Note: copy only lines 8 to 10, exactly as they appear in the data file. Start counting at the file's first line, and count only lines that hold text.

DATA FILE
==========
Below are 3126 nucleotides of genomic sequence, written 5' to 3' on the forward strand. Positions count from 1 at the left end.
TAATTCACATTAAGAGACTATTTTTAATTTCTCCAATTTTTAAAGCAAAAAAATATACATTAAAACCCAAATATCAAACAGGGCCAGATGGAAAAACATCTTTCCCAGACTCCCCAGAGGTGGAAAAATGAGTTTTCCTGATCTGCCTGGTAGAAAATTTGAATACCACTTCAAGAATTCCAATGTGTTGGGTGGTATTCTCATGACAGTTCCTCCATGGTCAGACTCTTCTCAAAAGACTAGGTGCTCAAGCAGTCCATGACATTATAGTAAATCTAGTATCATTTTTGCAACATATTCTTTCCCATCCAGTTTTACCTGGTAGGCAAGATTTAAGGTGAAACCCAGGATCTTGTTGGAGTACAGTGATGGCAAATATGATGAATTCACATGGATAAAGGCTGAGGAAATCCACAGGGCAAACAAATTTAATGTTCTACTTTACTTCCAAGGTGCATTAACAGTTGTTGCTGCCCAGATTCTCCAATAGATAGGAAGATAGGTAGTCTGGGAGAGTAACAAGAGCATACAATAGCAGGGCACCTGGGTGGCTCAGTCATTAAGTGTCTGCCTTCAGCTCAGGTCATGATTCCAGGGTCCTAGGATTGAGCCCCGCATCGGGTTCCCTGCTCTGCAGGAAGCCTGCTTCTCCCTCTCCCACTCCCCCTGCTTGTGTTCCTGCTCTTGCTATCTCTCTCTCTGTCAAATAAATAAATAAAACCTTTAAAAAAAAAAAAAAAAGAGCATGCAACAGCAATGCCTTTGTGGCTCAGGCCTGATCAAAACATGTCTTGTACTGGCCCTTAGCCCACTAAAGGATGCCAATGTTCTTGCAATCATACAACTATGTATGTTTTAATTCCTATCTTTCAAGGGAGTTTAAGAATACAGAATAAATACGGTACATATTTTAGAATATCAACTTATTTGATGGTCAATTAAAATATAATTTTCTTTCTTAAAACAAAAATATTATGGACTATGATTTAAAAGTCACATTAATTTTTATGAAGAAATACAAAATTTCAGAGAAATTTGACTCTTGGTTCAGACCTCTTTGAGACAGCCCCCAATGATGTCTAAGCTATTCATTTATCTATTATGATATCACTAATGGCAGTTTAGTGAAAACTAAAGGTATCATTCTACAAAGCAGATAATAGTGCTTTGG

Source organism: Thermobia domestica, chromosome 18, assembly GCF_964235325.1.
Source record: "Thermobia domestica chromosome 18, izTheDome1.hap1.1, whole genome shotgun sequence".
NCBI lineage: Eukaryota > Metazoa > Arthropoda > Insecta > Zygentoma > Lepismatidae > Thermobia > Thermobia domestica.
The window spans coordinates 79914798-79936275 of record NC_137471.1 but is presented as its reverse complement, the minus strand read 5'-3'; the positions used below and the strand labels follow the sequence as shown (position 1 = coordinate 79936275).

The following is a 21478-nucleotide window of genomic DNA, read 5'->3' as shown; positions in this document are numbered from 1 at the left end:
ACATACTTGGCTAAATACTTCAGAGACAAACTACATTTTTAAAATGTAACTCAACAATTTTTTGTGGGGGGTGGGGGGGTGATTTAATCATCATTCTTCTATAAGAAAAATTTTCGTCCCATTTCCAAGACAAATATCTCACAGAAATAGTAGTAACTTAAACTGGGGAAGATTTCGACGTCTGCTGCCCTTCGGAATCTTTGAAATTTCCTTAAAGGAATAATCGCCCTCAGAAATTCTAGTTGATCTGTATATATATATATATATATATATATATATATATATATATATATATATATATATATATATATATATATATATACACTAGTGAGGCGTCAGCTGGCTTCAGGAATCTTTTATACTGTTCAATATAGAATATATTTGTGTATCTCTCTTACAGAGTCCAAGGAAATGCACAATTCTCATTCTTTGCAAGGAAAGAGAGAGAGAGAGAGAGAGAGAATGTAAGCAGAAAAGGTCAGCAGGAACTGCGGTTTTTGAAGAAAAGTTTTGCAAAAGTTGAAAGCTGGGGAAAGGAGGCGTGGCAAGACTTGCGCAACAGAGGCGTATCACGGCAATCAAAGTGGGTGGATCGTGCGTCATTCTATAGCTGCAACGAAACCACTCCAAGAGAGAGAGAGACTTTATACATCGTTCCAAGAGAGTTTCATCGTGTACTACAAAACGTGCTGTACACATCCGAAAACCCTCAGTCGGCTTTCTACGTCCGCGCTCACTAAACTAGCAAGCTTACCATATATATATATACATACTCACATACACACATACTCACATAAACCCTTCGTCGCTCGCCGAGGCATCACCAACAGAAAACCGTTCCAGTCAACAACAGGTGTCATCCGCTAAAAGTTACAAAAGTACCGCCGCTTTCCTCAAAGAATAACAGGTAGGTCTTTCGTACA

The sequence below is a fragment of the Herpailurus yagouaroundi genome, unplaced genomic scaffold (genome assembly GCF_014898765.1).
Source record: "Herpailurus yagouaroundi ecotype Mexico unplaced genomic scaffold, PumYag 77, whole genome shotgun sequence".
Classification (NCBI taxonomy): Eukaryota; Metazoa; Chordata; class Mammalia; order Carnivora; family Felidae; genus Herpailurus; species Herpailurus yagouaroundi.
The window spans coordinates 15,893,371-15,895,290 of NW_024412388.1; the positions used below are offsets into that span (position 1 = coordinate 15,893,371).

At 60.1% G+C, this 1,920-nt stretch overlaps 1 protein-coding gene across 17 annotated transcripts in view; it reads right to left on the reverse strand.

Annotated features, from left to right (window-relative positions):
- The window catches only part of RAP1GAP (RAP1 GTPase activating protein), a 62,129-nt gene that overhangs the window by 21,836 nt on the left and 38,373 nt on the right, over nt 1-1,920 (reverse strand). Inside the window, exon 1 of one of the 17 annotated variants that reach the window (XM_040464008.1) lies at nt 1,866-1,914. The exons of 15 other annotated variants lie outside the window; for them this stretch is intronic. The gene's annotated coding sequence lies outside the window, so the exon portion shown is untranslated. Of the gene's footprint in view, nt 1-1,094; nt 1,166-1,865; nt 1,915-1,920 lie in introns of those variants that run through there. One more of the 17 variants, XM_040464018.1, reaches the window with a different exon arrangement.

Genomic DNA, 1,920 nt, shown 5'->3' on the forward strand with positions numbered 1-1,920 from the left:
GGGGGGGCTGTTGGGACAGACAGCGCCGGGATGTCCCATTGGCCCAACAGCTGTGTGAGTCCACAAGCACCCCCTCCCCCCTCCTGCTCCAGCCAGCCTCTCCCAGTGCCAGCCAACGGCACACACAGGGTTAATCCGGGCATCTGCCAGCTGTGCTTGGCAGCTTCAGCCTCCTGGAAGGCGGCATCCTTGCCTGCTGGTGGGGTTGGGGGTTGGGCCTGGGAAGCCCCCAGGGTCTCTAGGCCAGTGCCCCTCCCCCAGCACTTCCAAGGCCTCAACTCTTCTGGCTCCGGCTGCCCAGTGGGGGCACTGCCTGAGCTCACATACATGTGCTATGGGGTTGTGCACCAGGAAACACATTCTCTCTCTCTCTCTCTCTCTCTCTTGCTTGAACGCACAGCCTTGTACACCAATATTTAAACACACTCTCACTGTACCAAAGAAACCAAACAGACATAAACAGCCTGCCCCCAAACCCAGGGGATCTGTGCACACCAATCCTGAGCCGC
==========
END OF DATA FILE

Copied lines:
ACATACTTGGCTAAATACTTCAGAGACAAACTACATTTTTAAAATGTAACTCAACAATTTTTTGTGGGGGGTGGGGGGGTGATTTAATCATCATTCTTCTATAAGAAAAATTTTCGTCCCATTTCCAAGACAAATATCTCACAGAAATAGTAGTAACTTAAACTGGGGAAGATTTCGACGTCTGCTGCCCTTCGGAATCTTTGAAATTTCCTTAAAGGAATAATCGCCCTCAGAAATTCTAGTTGATCTGTATATATATATATATATATATATATATATATATATATATATATATATATATATATATATATATATATATATACACTAGTGAGGCGTCAGCTGGCTTCAGGAATCTTTTATACTGTTCAATATAGAATATATTTGTGTATCTCTCTTACAGAGTCCAAGGAAATGCACAATTCTCATTCTTTGCAAGGAAAGAGAGAGAGAGAGAGAGAGAGAATGTAAGCAGAAAAGGTCAGCAGGAACTGCGGTTTTTGAAGAAAAGTTTTGCAAAAGTTGAAAGCTGGGGAAAGGAGGCGTGGCAAGACTTGCGCAACAGAGGCGTATCACGGCAATCAAAGTGGGTGGATCGTGCGTCATTCTATAGCTGCAACGAAACCACTCCAAGAGAGAGAGAGACTTTATACATCGTTCCAAGAGAGTTTCATCGTGTACTACAAAACGTGCTGTACACATCCGAAAACCCTCAGTCGGCTTTCTACGTCCGCGCTCACTAAACTAGCAAGCTTACCATATATATATATACATACTCACATACACACATACTCACATAAACCCTTCGTCGCTCGCCGAGGCATCACCAACAGAAAACCGTTCCAGTCAACAACAGGTGTCATCCGCTAAAAGTTACAAAAGTACCGCCGCTTTCCTCAAAGAATAACAGGTAGGTCTTTCGTACA

The sequence below is a fragment of the Herpailurus yagouaroundi genome, unplaced genomic scaffold (genome assembly GCF_014898765.1).
Source record: "Herpailurus yagouaroundi ecotype Mexico unplaced genomic scaffold, PumYag 77, whole genome shotgun sequence".